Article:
“’Well, if it can be proved by this constitution,’ said Luther, ‘that the treasure of indulgences is the very merits of Jesus Christ, I consent to retract, according to your eminence’s good-will and pleasure.’” D’Aubigne, History of the Reformation, book 4, chapter 8.

The Italians, who were not expecting such a response, were in complete astonishment. As for the cardinal, he was beside himself, scarcely believing how completely he had captured his opponent. Exulting in the victory he now thought to be certain, De Vio seized the book which contained the famous constitution and eagerly read the passage. The Italians could not suppress their elation, nor could the elector’s councilors hide their embarrassment. Luther, however, waited for his opponent. “At last, the cardinal read the words: ‘The Lord Jesus Christ has acquired this treasure by His sufferings,’ and Luther stopped him.

‘Most worthy father,’ said he, ‘pray, meditate, and weigh these words carefully: He has acquired. Christ has acquired a treasure by His merits; the merits, therefore, are not the treasure; for, to speak philosophically, the cause and effect are very different matters. . . .’

“De Vio still held the book in his hands, his eyes resting on the fatal passage; he could make no reply. He was caught in the very snare he had laid; and Luther held him thee with a strong hand, to the inexpressible astonishment of the Italian courtiers around him. The legate would have eluded the difficulty, but he had not the means; he had long abandoned the testimony of Scripture and of the fathers. . . . Desirous of concealing his disgrace, the prince of the church suddenly quitted this subject and violently attacked on other articles. Luther, who perceived this skillful maneuver, did not permit him to escape; he tightened and closed on every side the net in which he had taken the cardinal and rendered all escape impossible. ‘Most reverend Father,’ said he, with an ironical, yet very respectful tone, ‘your eminence cannot, however, imagine that w Germans are ignorant of grammar; to be a treasure, and to acquire a treasure, are two very different things.’

“’Retract!’ said De Vio, ‘retract! Or if you do not, I shall send you to Rome to appear before judges commissioned to take cognizance of your affair. . . . Think you that your protectors will stop me? Do you imagine that the pope cares anything for Germany? The pope’s little finger is stronger than all the German princes put together.’” Ibid.

Luther’s only reply was to request that the legate forward his reply to the pope. At these words, the legate in anger said, “Retract, or return no more.”

Without reply, Luther, followed by the elector’s councilors, withdrew. The cardinal and the Italians, remaining alone, looked at one another in confusion.

Though they never met again, messages of friendship from the cardinal were conveyed to Luther. The concern of the Germans for Luther’s safety increased, however, just in proportion to the mildness of the prelate’s language. They greatly feared that the legate was laying plans to seize the Reformer and throw him in prison; but he feared to move and violate the imperial safe-conduct on his own, until he should receive a reply from Rome.’’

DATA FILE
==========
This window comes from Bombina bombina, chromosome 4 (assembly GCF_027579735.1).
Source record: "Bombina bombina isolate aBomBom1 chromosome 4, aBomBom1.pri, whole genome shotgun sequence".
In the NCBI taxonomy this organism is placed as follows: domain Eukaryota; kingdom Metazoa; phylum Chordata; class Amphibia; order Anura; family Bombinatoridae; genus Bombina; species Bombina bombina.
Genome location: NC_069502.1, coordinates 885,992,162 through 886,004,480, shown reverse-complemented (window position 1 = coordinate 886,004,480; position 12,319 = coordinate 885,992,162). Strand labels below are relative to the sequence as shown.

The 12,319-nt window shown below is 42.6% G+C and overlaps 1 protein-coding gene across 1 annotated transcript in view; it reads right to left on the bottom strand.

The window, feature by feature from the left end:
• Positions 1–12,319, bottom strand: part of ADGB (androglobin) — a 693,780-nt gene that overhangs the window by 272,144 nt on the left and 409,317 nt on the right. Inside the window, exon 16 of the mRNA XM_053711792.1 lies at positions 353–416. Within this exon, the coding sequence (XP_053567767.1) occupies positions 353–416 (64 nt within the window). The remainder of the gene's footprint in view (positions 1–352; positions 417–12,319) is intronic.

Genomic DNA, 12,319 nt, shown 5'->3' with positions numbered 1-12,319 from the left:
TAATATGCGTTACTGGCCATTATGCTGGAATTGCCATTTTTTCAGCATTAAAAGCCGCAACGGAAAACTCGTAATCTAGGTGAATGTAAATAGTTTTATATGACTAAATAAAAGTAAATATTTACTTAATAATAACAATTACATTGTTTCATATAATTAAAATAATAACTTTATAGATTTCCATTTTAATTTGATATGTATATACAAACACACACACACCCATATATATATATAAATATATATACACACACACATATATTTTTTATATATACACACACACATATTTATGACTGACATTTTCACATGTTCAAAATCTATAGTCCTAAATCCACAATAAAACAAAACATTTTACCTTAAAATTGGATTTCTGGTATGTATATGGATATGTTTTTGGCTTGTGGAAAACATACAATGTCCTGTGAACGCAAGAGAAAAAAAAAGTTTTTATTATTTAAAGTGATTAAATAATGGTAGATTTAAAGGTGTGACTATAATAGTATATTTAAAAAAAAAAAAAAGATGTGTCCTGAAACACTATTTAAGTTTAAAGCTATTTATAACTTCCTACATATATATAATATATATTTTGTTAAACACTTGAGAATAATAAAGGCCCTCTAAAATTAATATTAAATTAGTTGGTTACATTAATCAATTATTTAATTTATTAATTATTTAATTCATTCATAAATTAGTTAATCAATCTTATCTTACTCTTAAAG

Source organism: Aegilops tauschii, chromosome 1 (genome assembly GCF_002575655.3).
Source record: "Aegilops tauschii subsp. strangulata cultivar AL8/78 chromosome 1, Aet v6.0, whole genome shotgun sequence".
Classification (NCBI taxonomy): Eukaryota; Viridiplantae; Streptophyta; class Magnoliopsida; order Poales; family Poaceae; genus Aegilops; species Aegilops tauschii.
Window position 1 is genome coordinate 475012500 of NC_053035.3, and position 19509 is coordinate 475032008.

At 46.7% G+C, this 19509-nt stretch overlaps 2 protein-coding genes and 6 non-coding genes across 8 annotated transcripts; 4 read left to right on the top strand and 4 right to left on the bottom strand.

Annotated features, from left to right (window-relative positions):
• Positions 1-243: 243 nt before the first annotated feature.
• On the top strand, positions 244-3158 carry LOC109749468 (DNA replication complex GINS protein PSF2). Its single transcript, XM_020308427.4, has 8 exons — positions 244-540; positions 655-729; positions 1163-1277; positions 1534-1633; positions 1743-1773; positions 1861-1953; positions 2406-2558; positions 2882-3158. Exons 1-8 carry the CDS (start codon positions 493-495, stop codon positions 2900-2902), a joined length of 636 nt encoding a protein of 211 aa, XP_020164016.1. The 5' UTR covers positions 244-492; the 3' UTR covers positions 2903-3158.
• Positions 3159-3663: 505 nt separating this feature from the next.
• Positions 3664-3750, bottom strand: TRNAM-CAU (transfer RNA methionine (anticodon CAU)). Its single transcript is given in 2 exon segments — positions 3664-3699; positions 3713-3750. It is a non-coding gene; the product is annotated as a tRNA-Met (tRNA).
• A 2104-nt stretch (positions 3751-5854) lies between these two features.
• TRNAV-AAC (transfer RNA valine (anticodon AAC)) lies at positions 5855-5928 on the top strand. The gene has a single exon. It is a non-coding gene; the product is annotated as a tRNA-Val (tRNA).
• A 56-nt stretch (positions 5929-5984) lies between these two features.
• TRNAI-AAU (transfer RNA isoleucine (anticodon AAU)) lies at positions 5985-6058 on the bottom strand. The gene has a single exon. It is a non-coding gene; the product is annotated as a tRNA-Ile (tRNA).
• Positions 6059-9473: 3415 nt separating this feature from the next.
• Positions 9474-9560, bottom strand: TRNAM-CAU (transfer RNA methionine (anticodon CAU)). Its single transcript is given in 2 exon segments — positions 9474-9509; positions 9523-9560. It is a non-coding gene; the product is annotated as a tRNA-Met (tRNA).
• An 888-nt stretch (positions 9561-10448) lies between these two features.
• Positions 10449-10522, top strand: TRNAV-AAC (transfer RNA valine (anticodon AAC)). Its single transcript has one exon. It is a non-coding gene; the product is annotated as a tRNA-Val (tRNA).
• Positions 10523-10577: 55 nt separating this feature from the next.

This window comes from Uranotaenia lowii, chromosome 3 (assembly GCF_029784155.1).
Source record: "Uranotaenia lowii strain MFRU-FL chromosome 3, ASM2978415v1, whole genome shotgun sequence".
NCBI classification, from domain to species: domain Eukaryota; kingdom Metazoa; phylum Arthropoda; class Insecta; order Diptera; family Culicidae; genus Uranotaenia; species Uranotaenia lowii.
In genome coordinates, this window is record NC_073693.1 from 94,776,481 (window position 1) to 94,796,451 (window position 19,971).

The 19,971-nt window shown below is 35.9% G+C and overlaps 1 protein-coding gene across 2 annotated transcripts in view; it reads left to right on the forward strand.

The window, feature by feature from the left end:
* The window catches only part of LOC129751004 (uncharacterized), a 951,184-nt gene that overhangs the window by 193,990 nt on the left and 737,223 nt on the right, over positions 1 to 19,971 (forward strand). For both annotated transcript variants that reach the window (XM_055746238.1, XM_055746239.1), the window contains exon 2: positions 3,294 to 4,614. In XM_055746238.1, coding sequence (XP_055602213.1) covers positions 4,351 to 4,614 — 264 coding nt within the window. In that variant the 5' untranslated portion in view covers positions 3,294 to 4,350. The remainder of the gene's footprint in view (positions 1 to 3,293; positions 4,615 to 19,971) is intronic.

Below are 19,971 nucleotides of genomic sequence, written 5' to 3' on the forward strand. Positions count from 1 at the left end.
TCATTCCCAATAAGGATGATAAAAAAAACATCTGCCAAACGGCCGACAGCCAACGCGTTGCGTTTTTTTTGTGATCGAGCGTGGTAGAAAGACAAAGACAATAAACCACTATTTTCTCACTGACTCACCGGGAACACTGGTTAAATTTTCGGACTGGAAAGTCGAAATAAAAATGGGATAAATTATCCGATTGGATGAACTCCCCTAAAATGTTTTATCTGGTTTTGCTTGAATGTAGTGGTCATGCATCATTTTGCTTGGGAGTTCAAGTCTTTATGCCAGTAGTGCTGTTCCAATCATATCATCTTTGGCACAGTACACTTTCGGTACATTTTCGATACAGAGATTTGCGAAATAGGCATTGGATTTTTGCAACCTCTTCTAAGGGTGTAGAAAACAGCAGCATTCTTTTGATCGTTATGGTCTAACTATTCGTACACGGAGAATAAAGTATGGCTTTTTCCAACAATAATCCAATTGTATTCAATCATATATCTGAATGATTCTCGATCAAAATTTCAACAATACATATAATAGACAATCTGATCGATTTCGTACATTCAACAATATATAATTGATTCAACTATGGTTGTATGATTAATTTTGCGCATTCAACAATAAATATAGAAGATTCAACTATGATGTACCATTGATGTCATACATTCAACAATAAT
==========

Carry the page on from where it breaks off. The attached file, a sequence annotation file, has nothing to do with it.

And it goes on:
Luther, realizing that God had preserved him until that hour, determined not to tempt God. Quickly plans were laid for a secret departure. A horse was provided, and the city magistrate supplied him with a guide. Before daybreak, they slipped through a small gate and as rapidly as possible made their way away from Augsburg. Luther pressed his poor animal to gallop as fast as its strength would allow. He well remembered the supposed flight of Huss and the manner in which he was caught. At the time when Huss was committed to the flames, his adversaries asserted that by his flight he had forfeited the safe-conduct and that they had a right to burn him.

Surprised and angered at the news of Luther’s escape, the legate wrote Frederick, the elector of Saxony, bitterly denouncing Luther and demanding that Frederick send him to Rome or banish him from Saxony.

Though the elector had, as yet, little knowledge of Luther’s doctrine, he was greatly impressed by the force and clearness of his reasoning; and until he should be proved to be in error, Frederick resolved to stand as his protector. He wrote the legate: “’Since Doctor Martin appeared before you at Augsburg, you ought to be satisfied. We did not expect that you would endeavor to make him retract without having convinced him of his errors. None of the learned men in our principality have informed me that Martin’s doctrine is impious, anti-Christian, or heretical.’ The prince refused, moreover, to send Luther to Rome or to expel him from his states.” Ibid., chapter 10.

The darkness seemed to thicken around Luther. Everywhere were ominous signs of a gathering storm. Just when the danger had reached its height, Emperor Maximilian died (January 12, 1519). Negotiations and intrigues were now set on foot for the election of a new emperor. The pope, who favored a particular candidate, found it necessary, in order to obtain his objective to court the favor of the elector Frederick, whose position as regent and whose character for wisdom gave him a potential voice in the electoral college. For the time being, it did not seem prudent to push the issue regarding Luther.